Pipstrel Alpha Electro Coming to U.S. Flight Training Market Next Year?

The Alpha Electro could be cleared for the U.S. flight training market in about six months. Pipistrel

A handful of Pipistrel Alpha Electro two-seaters are operating in the United States, but because of the shortsightedness of FAA regulations for light-sport aircraft they can’t be used for paid flight training. Now, the Slovenian maker of the battery-powered airplane thinks the rule will be amended by early next year, a change that would usher in an age of electric-powered ab initio training at U.S. flight schools.

When the FAA wrote the regulations for LSAs more than a decade ago, the words “reciprocating engine” were specifically added to the new class of airplanes to prevent manufacturers from dreaming up turbine-engine conversions. Few within the aviation industry expected electric propulsion to approach being ready to enter the mainstream quite as quickly as it has.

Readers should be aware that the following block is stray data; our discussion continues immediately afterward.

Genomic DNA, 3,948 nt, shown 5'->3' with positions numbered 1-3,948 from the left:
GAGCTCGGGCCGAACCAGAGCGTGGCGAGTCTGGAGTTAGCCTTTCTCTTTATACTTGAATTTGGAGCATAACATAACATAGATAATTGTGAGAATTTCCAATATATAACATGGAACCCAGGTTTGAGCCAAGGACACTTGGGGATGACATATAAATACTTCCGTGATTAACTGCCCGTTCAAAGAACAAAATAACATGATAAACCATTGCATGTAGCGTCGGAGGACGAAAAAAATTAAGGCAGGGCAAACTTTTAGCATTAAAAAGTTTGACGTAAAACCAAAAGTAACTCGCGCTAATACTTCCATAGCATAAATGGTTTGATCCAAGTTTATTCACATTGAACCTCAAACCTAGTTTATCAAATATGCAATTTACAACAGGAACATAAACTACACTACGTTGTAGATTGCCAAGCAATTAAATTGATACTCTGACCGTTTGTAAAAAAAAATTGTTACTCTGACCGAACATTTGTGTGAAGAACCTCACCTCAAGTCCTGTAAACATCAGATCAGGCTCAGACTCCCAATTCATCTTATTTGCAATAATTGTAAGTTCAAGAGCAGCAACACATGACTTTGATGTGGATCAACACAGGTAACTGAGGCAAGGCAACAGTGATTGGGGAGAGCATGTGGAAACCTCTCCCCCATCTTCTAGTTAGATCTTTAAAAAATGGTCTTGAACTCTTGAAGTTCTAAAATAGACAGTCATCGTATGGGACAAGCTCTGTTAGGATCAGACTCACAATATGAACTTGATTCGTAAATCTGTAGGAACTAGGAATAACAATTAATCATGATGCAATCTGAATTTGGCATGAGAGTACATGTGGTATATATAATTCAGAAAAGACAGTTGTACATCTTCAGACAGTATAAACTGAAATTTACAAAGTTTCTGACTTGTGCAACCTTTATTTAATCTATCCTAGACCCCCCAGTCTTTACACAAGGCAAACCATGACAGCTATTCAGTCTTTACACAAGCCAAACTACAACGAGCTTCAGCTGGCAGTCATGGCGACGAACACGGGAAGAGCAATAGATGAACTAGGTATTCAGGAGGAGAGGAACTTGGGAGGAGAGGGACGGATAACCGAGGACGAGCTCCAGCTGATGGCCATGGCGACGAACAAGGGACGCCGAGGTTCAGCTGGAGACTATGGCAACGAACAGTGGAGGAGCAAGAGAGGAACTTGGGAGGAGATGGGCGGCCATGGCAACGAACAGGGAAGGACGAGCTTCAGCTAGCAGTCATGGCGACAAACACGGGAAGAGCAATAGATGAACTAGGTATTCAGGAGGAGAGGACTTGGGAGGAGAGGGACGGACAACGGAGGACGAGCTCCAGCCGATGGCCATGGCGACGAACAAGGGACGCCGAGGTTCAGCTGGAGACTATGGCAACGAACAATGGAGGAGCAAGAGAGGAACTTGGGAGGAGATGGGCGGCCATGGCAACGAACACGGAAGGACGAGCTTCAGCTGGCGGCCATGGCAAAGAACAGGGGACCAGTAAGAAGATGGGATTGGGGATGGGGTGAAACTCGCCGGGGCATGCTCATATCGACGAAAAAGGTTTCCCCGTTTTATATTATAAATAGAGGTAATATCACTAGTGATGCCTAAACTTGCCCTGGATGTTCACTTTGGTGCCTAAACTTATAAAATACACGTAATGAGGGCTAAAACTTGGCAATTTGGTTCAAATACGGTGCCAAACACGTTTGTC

Some flight schools are eager to add lower-cost electric airplanes to their fleets now that suppliers like Siemens are providing the means for manufacturers to do so. The FAA is revisiting LSA rules to allow small electric airplane to be used for flight training at a time of unprecedented demand for commercial pilots.

The Alpha Electro can stay aloft for about an hour on a single charge, perfect, says Pipistrel, for ab initio training through first solo. Price of the airplane is just under $140,000, while the cost to charge the batteries for an hour’s worth of flight time is just $3. Even accounting for the cost of maintenance, depreciation and eventual battery replacement, Pipistrel claims the hourly operating cost of the Alpha Electro is $25, a figure that is far below that of gasoline-powered trainers.

At EAA AirVenture Oshkosh, Pipstrel is showing off a new rapid charging station that will replenish the batteries quickly in between lessons. The manufacturer also is showing off a $40,000 virtual reality simulator that offers a compelling training environment for students to take advantage of the cost savings of "flying" while still firmly planted to the ground.

The Alpha Electro trainers flying in the United States now are operating under Experimental certificates. As soon as LSA rules are updated to reflect the current state of electric propulsion technology, the first batch of paying students will begin training in a whole new way.


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